[ fil-it; usually fi-ley for 1, 10 ]
/ ˈfɪl ɪt; usually fɪˈleɪ for 1, 10 /
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- a boneless cut or slice of meat or fish, especially the beef tenderloin.
- a piece of veal or other meat boned, rolled, and tied for roasting.
a narrow band of ribbon or the like worn around the head, usually as an ornament; headband.
any narrow strip, as wood or metal.
a strip of any material used for binding.
- a decorative line impressed on a book cover, usually at the top and bottom of the back.
- a rolling tool for impressing such lines.
- Also called list. a narrow flat molding or area, raised or sunk between larger moldings or areas.
- a narrow portion of the surface of a column left between adjoining flutes.
a raised rim or ridge, as a ring on the muzzle of a gun.
Metallurgy. a concave strip forming a rounded interior angle in a foundry pattern.
verb (used with object)
- to cut or prepare (meat or fish) as a fillet.
- to cut fillets from.
to bind or adorn with or as if with a fillet.
Machinery. to round off (an interior angle) with a fillet.
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Also filet (for defs. 1, 10).
Origin of fillet
1300–50; Middle English filet<Anglo-French, Middle French, equivalent to fil thread + -et-et
Dictionary.com Unabridged Based on the Random House Unabridged Dictionary, © Random House, Inc. 2023
How to use fillet in a sentence
That said, if you’re imagining a big fillet of pure meat like you pick up at the store, you’re going to be disappointed.How to Clean, Cook, and Eat Trout in the Backcountry|Ryan Wichelns|October 15, 2020|Outside Online
Barofsky recalls with evident glee that Warren “just filleted Geithner” at a June 2010 public TARP oversight hearing.Elizabeth the Great: Warren’s Sweet Victory in Massachusetts|Daniel Gross|November 7, 2012|DAILY BEAST
The four facing the cardinal points of the compass are larger than the intermediate ones, which are filleted.Bell's Cathedrals: The Cathedral Church of Carlisle|C. King Eley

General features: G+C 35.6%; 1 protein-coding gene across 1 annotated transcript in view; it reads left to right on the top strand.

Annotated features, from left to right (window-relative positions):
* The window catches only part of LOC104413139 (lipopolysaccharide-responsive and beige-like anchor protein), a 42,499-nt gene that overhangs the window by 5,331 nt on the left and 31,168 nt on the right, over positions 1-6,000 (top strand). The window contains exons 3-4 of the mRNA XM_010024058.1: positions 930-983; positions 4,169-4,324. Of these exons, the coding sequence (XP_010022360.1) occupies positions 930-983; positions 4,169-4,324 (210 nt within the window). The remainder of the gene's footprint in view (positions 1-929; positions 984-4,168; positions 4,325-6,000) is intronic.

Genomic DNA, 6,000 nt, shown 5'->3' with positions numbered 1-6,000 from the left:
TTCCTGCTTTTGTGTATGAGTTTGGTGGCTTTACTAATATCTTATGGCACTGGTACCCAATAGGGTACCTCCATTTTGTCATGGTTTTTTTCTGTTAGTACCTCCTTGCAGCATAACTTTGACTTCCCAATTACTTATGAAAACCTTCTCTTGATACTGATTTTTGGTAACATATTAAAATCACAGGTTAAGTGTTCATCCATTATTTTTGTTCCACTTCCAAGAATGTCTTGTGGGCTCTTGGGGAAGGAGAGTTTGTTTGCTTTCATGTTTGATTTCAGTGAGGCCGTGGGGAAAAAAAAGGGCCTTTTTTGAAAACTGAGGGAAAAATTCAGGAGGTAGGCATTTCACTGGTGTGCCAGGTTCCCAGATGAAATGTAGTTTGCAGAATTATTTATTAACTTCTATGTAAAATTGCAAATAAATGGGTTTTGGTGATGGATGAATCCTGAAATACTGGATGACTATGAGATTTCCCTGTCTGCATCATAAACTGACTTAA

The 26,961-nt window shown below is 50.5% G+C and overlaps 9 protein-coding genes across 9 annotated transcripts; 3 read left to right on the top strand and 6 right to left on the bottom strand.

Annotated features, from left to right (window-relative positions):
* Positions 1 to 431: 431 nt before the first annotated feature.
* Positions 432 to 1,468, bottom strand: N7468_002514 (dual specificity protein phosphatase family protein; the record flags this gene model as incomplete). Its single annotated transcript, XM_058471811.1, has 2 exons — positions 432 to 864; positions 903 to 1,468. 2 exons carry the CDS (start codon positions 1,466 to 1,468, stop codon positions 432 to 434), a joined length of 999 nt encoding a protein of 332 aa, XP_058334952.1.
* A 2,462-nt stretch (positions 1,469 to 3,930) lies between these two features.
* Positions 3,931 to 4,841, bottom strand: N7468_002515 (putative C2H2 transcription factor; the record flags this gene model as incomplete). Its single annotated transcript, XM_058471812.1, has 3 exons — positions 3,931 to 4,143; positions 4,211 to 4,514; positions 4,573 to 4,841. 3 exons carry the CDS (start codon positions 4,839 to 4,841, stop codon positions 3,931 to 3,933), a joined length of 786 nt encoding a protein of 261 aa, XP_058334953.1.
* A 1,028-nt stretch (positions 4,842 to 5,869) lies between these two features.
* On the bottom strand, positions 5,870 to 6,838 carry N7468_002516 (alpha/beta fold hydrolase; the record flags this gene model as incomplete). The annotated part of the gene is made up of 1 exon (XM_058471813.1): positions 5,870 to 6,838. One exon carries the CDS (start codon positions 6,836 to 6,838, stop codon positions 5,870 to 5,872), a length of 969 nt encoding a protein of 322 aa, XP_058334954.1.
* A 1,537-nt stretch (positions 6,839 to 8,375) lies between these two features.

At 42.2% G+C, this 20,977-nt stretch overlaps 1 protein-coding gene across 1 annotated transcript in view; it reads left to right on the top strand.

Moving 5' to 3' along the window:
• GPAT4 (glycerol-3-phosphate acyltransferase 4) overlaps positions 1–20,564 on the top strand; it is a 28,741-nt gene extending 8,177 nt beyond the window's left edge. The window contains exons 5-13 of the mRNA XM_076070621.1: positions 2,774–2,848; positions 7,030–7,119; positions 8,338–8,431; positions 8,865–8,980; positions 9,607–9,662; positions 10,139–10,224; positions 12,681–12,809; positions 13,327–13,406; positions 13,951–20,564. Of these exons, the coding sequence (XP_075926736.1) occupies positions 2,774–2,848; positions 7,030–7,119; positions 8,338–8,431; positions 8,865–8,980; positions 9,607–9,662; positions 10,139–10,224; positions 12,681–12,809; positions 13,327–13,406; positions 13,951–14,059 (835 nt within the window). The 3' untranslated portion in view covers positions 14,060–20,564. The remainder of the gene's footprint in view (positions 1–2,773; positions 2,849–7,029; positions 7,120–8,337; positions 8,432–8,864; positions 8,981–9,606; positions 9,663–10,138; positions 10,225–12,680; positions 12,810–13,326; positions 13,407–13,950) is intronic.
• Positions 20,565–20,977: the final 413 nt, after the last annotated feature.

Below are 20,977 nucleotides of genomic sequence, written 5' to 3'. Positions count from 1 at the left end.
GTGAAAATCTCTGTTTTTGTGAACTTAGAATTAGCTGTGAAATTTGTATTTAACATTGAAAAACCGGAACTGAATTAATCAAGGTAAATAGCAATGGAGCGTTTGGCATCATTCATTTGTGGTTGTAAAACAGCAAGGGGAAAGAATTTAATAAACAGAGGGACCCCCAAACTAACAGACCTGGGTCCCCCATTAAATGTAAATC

May I tempt you to a little more filleted lemon sole, miss Dubedat?Ulysses|James Joyce
Cooked en casserole, or filleted, or grilled and stuffed with Carlsbad plums, it is delicious.
The Daphnephoria is headed by a boy, both whose parents are alive, and his nearest male relation carries the filleted pole.Archaic England|Harold Bayley
A board is rebated and filleted when two adjoining rebates are filled with a fillet.Handwork in Wood|William Noyes
British Dictionary definitions for fillet
/ (ˈfɪlɪt) /
- Also called: fillet steak a strip of boneless meat, esp the undercut of a sirloin of beef
- the boned side of a fish
- the white meat of breast and wing of a chicken
a narrow strip of any material
a thin strip of ribbon, lace, etc, worn in the hair or around the neck
a narrow flat moulding, esp one between other mouldings
a narrow band between two adjacent flutings on the shaft of a column
Also called: fillet weld a narrow strip of welded metal of approximately triangular cross-section used to join steel members at right angles
heraldry a horizontal division of a shield, one quarter of the depth of the chief
Also called: listel, list the top member of a cornice
anatomy a band of sensory nerve fibres in the brain connected to the thalamusTechnical name: lemniscus
- a narrow decorative line, impressed on the cover of a book
- a wheel tool used to impress such lines
another name for fairing 1
verb -lets, -leting or -leted (tr)
to cut or prepare (meat or fish) as a fillet
to cut fillets from (meat or fish)
anatomy to surgically remove a bone from (part of the body) so that only soft tissue remains
to bind or decorate with or as if with a fillet
Also (for senses 1–3): filet
Word Origin for fillet
C14: from Old French filet, from fil thread, from Latin fīlum
Collins English Dictionary - Complete & Unabridged 2012 Digital Edition © William Collins Sons & Co. Ltd. 1979, 1986 © HarperCollins Publishers 1998, 2000, 2003, 2005, 2006, 2007, 2009, 2012